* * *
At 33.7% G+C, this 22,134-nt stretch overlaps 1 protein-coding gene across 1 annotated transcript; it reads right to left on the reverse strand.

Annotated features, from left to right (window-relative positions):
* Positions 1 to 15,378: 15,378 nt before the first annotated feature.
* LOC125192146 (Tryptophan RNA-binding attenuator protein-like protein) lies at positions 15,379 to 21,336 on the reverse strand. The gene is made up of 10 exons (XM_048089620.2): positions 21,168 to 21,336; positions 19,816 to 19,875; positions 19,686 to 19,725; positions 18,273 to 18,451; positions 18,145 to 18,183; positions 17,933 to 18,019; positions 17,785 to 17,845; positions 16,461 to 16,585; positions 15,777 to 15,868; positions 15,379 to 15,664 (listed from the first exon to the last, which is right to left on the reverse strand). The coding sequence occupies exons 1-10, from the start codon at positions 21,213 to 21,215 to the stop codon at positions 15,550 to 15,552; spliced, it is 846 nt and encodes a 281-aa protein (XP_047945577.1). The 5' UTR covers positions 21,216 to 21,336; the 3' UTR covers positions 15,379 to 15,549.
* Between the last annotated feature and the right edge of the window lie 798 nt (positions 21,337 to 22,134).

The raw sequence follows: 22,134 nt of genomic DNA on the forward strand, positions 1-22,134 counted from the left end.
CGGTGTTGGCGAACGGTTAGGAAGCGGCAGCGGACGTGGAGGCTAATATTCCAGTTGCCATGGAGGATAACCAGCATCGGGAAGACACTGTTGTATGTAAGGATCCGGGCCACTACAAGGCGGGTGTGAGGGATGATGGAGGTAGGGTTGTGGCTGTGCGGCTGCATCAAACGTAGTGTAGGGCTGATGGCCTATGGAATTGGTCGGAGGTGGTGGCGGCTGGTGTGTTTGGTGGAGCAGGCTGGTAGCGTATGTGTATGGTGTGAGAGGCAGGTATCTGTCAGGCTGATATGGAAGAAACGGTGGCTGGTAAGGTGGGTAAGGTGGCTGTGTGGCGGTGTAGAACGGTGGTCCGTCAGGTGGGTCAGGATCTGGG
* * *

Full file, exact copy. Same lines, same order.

At 33.7% G+C, this 22,134-nt stretch overlaps 1 protein-coding gene across 1 annotated transcript; it reads right to left on the reverse strand.

Annotated features, from left to right (window-relative positions):
* Positions 1 to 15,378: 15,378 nt before the first annotated feature.
* LOC125192146 (Tryptophan RNA-binding attenuator protein-like protein) lies at positions 15,379 to 21,336 on the reverse strand. The gene is made up of 10 exons (XM_048089620.2): positions 21,168 to 21,336; positions 19,816 to 19,875; positions 19,686 to 19,725; positions 18,273 to 18,451; positions 18,145 to 18,183; positions 17,933 to 18,019; positions 17,785 to 17,845; positions 16,461 to 16,585; positions 15,777 to 15,868; positions 15,379 to 15,664 (listed from the first exon to the last, which is right to left on the reverse strand). The coding sequence occupies exons 1-10, from the start codon at positions 21,213 to 21,215 to the stop codon at positions 15,550 to 15,552; spliced, it is 846 nt and encodes a 281-aa protein (XP_047945577.1). The 5' UTR covers positions 21,216 to 21,336; the 3' UTR covers positions 15,379 to 15,549.
* Between the last annotated feature and the right edge of the window lie 798 nt (positions 21,337 to 22,134).

The raw sequence follows: 22,134 nt of genomic DNA on the forward strand, positions 1-22,134 counted from the left end.
CGGTGTTGGCGAACGGTTAGGAAGCGGCAGCGGACGTGGAGGCTAATATTCCAGTTGCCATGGAGGATAACCAGCATCGGGAAGACACTGTTGTATGTAAGGATCCGGGCCACTACAAGGCGGGTGTGAGGGATGATGGAGGTAGGGTTGTGGCTGTGCGGCTGCATCAAACGTAGTGTAGGGCTGATGGCCTATGGAATTGGTCGGAGGTGGTGGCGGCTGGTGTGTTTGGTGGAGCAGGCTGGTAGCGTATGTGTATGGTGTGAGAGGCAGGTATCTGTCAGGCTGATATGGAAGAAACGGTGGCTGGTAAGGTGGGTAAGGTGGCTGTGTGGCGGTGTAGAACGGTGGTCCGTCAGGTGGGTCAGGATCTGGG